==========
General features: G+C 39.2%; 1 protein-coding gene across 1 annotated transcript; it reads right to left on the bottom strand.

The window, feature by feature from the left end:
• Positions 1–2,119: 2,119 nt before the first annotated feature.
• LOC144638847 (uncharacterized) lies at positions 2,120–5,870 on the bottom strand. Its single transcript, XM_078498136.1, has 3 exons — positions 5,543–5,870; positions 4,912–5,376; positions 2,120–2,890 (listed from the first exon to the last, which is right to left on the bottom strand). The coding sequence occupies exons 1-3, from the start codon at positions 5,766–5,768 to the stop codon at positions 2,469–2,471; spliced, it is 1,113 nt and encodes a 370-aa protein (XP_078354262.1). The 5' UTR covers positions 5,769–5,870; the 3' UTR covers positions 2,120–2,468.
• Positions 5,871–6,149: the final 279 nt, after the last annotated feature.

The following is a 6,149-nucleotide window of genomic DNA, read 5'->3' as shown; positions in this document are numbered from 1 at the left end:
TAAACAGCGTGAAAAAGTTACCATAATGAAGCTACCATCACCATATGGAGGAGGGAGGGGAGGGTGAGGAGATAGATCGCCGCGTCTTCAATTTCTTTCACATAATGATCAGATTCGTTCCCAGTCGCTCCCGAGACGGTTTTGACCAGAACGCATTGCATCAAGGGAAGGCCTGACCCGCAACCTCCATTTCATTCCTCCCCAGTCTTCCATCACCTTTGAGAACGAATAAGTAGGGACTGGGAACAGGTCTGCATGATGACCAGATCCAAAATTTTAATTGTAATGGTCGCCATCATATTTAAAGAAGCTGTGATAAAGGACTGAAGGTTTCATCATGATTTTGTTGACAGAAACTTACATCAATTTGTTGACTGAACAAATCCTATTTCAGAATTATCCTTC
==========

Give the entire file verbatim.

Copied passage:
General features: G+C 39.2%; 1 protein-coding gene across 1 annotated transcript; it reads right to left on the bottom strand.

The window, feature by feature from the left end:
• Positions 1–2,119: 2,119 nt before the first annotated feature.
• LOC144638847 (uncharacterized) lies at positions 2,120–5,870 on the bottom strand. Its single transcript, XM_078498136.1, has 3 exons — positions 5,543–5,870; positions 4,912–5,376; positions 2,120–2,890 (listed from the first exon to the last, which is right to left on the bottom strand). The coding sequence occupies exons 1-3, from the start codon at positions 5,766–5,768 to the stop codon at positions 2,469–2,471; spliced, it is 1,113 nt and encodes a 370-aa protein (XP_078354262.1). The 5' UTR covers positions 5,769–5,870; the 3' UTR covers positions 2,120–2,468.
• Positions 5,871–6,149: the final 279 nt, after the last annotated feature.

The following is a 6,149-nucleotide window of genomic DNA, read 5'->3' as shown; positions in this document are numbered from 1 at the left end:
TAAACAGCGTGAAAAAGTTACCATAATGAAGCTACCATCACCATATGGAGGAGGGAGGGGAGGGTGAGGAGATAGATCGCCGCGTCTTCAATTTCTTTCACATAATGATCAGATTCGTTCCCAGTCGCTCCCGAGACGGTTTTGACCAGAACGCATTGCATCAAGGGAAGGCCTGACCCGCAACCTCCATTTCATTCCTCCCCAGTCTTCCATCACCTTTGAGAACGAATAAGTAGGGACTGGGAACAGGTCTGCATGATGACCAGATCCAAAATTTTAATTGTAATGGTCGCCATCATATTTAAAGAAGCTGTGATAAAGGACTGAAGGTTTCATCATGATTTTGTTGACAGAAACTTACATCAATTTGTTGACTGAACAAATCCTATTTCAGAATTATCCTTC